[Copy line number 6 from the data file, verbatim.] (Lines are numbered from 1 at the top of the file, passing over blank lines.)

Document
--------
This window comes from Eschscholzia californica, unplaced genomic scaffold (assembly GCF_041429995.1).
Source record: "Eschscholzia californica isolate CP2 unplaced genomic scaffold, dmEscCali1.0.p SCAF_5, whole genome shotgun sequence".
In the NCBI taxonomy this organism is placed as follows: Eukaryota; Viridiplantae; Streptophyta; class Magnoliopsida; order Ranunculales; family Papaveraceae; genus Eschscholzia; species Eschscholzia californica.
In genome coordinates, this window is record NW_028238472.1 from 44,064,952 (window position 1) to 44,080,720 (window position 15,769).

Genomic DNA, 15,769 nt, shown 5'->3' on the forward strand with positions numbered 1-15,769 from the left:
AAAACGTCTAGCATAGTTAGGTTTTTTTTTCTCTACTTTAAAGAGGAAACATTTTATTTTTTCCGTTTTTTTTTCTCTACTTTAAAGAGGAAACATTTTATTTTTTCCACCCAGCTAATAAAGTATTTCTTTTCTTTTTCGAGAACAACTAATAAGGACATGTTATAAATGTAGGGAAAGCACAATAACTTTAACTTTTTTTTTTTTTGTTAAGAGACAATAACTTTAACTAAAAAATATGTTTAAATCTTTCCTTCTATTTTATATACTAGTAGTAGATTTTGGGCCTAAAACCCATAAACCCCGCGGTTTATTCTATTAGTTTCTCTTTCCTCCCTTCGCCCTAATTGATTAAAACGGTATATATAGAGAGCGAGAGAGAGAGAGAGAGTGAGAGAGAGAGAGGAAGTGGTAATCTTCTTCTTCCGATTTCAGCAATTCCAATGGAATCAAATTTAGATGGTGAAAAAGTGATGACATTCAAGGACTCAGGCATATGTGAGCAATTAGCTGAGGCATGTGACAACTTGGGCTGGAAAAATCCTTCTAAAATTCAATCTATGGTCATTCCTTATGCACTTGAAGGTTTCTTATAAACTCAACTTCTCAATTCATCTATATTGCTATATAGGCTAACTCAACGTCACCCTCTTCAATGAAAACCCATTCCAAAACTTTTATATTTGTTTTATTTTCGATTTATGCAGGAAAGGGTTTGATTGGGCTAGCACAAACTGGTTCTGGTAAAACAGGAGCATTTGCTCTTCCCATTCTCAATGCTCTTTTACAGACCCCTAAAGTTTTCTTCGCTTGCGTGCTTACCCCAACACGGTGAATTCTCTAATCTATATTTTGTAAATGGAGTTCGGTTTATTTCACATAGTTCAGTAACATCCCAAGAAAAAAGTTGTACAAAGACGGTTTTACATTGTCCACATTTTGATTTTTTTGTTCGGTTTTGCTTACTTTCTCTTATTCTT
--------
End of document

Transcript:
AAAACGTCTAGCATAGTTAGGTTTTTTTTTCTCTACTTTAAAGAGGAAACATTTTATTTTTTCCGTTTTTTTTTCTCTACTTTAAAGAGGAAACATTTTATTTTTTCCACCCAGCTAATAAAGTATTTCTTTTCTTTTTCGAGAACAACTAATAAGGACATGTTATAAATGTAGGGAAAGCACAATAACTTTAACTTTTTTTTTTTTTGTTAAGAGACAATAACTTTAACTAAAAAATATGTTTAAATCTTTCCTTCTATTTTATATACTAGTAGTAGATTTTGGGCCTAAAACCCATAAACCCCGCGGTTTATTCTATTAGTTTCTCTTTCCTCCCTTCGCCCTAATTGATTAAAACGGTATATATAGAGAGCGAGAGAGAGAGAGAGAGTGAGAGAGAGAGAGGAAGTGGTAATCTTCTTCTTCCGATTTCAGCAATTCCAATGGAATCAAATTTAGATGGTGAAAAAGTGATGACATTCAAGGACTCAGGCATATGTGAGCAATTAGCTGAGGCATGTGACAACTTGGGCTGGAAAAATCCTTCTAAAATTCAATCTATGGTCATTCCTTATGCACTTGAAGGTTTCTTATAAACTCAACTTCTCAATTCATCTATATTGCTATATAGGCTAACTCAACGTCACCCTCTTCAATGAAAACCCATTCCAAAACTTTTATATTTGTTTTATTTTCGATTTATGCAGGAAAGGGTTTGATTGGGCTAGCACAAACTGGTTCTGGTAAAACAGGAGCATTTGCTCTTCCCATTCTCAATGCTCTTTTACAGACCCCTAAAGTTTTCTTCGCTTGCGTGCTTACCCCAACACGGTGAATTCTCTAATCTATATTTTGTAAATGGAGTTCGGTTTATTTCACATAGTTCAGTAACATCCCAAGAAAAAAGTTGTACAAAGACGGTTTTACATTGTCCACATTTTGATTTTTTTGTTCGGTTTTGCTTACTTTCTCTTATTCTT